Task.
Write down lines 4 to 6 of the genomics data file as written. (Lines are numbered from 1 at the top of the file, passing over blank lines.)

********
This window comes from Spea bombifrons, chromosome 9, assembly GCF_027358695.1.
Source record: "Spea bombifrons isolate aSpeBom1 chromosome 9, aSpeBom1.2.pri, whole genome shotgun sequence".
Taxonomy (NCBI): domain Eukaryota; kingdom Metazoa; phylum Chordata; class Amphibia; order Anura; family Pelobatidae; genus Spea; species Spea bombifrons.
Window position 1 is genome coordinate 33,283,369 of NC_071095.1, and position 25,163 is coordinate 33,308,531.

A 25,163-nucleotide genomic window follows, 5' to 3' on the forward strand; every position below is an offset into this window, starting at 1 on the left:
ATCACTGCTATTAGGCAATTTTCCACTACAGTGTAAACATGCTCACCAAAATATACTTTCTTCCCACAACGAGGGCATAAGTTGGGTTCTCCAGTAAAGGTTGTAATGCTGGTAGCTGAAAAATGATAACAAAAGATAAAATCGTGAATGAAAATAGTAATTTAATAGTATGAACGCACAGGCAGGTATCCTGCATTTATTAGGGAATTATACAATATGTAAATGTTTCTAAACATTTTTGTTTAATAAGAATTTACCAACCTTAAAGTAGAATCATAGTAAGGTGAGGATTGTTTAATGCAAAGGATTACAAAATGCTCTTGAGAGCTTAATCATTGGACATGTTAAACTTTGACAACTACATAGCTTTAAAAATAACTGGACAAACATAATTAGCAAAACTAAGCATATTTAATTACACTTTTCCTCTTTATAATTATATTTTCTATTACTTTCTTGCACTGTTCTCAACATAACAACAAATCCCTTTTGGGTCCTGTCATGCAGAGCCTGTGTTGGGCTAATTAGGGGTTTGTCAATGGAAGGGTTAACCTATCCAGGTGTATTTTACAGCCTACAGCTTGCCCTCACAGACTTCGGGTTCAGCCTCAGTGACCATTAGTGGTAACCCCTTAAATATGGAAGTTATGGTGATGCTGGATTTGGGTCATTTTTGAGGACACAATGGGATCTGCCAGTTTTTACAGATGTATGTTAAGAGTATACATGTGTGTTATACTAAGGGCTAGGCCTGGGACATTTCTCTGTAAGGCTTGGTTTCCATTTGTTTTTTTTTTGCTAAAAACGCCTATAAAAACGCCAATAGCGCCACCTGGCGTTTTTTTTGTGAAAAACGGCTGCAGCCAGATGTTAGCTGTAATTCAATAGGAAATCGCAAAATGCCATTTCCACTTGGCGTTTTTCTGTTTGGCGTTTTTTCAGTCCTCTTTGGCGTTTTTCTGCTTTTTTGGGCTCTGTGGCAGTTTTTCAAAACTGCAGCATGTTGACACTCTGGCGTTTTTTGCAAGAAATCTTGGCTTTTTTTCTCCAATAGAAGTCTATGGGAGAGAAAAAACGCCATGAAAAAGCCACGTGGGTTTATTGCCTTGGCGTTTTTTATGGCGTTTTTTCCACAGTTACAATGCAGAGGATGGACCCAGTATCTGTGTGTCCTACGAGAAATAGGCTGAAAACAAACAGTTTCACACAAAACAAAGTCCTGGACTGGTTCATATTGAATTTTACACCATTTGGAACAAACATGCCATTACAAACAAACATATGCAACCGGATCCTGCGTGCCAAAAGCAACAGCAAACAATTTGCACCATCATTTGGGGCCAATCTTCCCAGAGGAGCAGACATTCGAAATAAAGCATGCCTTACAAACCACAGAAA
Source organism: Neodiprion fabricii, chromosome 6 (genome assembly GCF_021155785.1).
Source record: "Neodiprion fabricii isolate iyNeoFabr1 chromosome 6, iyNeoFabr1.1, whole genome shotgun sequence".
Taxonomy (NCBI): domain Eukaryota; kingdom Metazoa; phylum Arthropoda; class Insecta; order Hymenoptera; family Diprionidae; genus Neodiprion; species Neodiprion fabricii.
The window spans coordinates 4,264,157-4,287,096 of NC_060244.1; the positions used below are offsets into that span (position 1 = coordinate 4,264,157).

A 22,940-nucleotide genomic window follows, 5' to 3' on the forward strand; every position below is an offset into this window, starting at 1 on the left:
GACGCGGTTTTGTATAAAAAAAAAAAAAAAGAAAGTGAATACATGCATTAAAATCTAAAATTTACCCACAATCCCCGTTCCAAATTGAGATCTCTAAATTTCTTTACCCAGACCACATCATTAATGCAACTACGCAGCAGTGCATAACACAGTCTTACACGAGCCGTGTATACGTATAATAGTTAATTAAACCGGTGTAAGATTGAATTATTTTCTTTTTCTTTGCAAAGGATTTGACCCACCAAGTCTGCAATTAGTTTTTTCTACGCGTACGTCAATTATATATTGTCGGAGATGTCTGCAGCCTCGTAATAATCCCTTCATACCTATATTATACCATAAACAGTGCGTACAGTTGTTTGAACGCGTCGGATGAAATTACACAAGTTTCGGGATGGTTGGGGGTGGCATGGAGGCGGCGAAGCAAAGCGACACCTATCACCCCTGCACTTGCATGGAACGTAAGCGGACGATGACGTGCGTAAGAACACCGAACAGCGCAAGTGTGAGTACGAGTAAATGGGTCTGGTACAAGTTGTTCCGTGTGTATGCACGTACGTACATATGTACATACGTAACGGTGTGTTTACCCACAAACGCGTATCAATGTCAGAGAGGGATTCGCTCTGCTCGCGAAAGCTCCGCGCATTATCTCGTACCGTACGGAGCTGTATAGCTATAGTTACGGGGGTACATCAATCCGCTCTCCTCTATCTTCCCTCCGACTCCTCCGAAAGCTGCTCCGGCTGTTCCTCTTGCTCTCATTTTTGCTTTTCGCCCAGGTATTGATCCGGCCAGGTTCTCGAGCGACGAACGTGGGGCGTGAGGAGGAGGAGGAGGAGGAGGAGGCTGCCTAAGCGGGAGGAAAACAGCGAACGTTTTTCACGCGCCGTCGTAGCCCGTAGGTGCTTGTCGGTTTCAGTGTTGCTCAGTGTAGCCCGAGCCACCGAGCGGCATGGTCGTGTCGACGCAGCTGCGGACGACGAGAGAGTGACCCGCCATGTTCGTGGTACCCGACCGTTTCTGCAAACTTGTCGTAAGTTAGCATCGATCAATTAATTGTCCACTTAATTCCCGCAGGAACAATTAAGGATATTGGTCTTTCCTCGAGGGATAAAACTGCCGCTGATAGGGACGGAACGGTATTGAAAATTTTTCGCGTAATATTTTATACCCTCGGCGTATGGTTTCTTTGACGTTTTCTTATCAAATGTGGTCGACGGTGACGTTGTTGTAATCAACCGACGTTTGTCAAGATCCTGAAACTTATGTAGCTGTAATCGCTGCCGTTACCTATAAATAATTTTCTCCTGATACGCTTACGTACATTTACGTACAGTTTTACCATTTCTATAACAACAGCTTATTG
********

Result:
Window position 1 is genome coordinate 33,283,369 of NC_071095.1, and position 25,163 is coordinate 33,308,531.

A 25,163-nucleotide genomic window follows, 5' to 3' on the forward strand; every position below is an offset into this window, starting at 1 on the left:
ATCACTGCTATTAGGCAATTTTCCACTACAGTGTAAACATGCTCACCAAAATATACTTTCTTCCCACAACGAGGGCATAAGTTGGGTTCTCCAGTAAAGGTTGTAATGCTGGTAGCTGAAAAATGATAACAAAAGATAAAATCGTGAATGAAAATAGTAATTTAATAGTATGAACGCACAGGCAGGTATCCTGCATTTATTAGGGAATTATACAATATGTAAATGTTTCTAAACATTTTTGTTTAATAAGAATTTACCAACCTTAAAGTAGAATCATAGTAAGGTGAGGATTGTTTAATGCAAAGGATTACAAAATGCTCTTGAGAGCTTAATCATTGGACATGTTAAACTTTGACAACTACATAGCTTTAAAAATAACTGGACAAACATAATTAGCAAAACTAAGCATATTTAATTACACTTTTCCTCTTTATAATTATATTTTCTATTACTTTCTTGCACTGTTCTCAACATAACAACAAATCCCTTTTGGGTCCTGTCATGCAGAGCCTGTGTTGGGCTAATTAGGGGTTTGTCAATGGAAGGGTTAACCTATCCAGGTGTATTTTACAGCCTACAGCTTGCCCTCACAGACTTCGGGTTCAGCCTCAGTGACCATTAGTGGTAACCCCTTAAATATGGAAGTTATGGTGATGCTGGATTTGGGTCATTTTTGAGGACACAATGGGATCTGCCAGTTTTTACAGATGTATGTTAAGAGTATACATGTGTGTTATACTAAGGGCTAGGCCTGGGACATTTCTCTGTAAGGCTTGGTTTCCATTTGTTTTTTTTTTGCTAAAAACGCCTATAAAAACGCCAATAGCGCCACCTGGCGTTTTTTTTGTGAAAAACGGCTGCAGCCAGATGTTAGCTGTAATTCAATAGGAAATCGCAAAATGCCATTTCCACTTGGCGTTTTTCTGTTTGGCGTTTTTTCAGTCCTCTTTGGCGTTTTTCTGCTTTTTTGGGCTCTGTGGCAGTTTTTCAAAACTGCAGCATGTTGACACTCTGGCGTTTTTTGCAAGAAATCTTGGCTTTTTTTCTCCAATAGAAGTCTATGGGAGAGAAAAAACGCCATGAAAAAGCCACGTGGGTTTATTGCCTTGGCGTTTTTTATGGCGTTTTTTCCACAGTTACAATGCAGAGGATGGACCCAGTATCTGTGTGTCCTACGAGAAATAGGCTGAAAACAAACAGTTTCACACAAAACAAAGTCCTGGACTGGTTCATATTGAATTTTACACCATTTGGAACAAACATGCCATTACAAACAAACATATGCAACCGGATCCTGCGTGCCAAAAGCAACAGCAAACAATTTGCACCATCATTTGGGGCCAATCTTCCCAGAGGAGCAGACATTCGAAATAAAGCATGCCTTACAAACCACAGAAA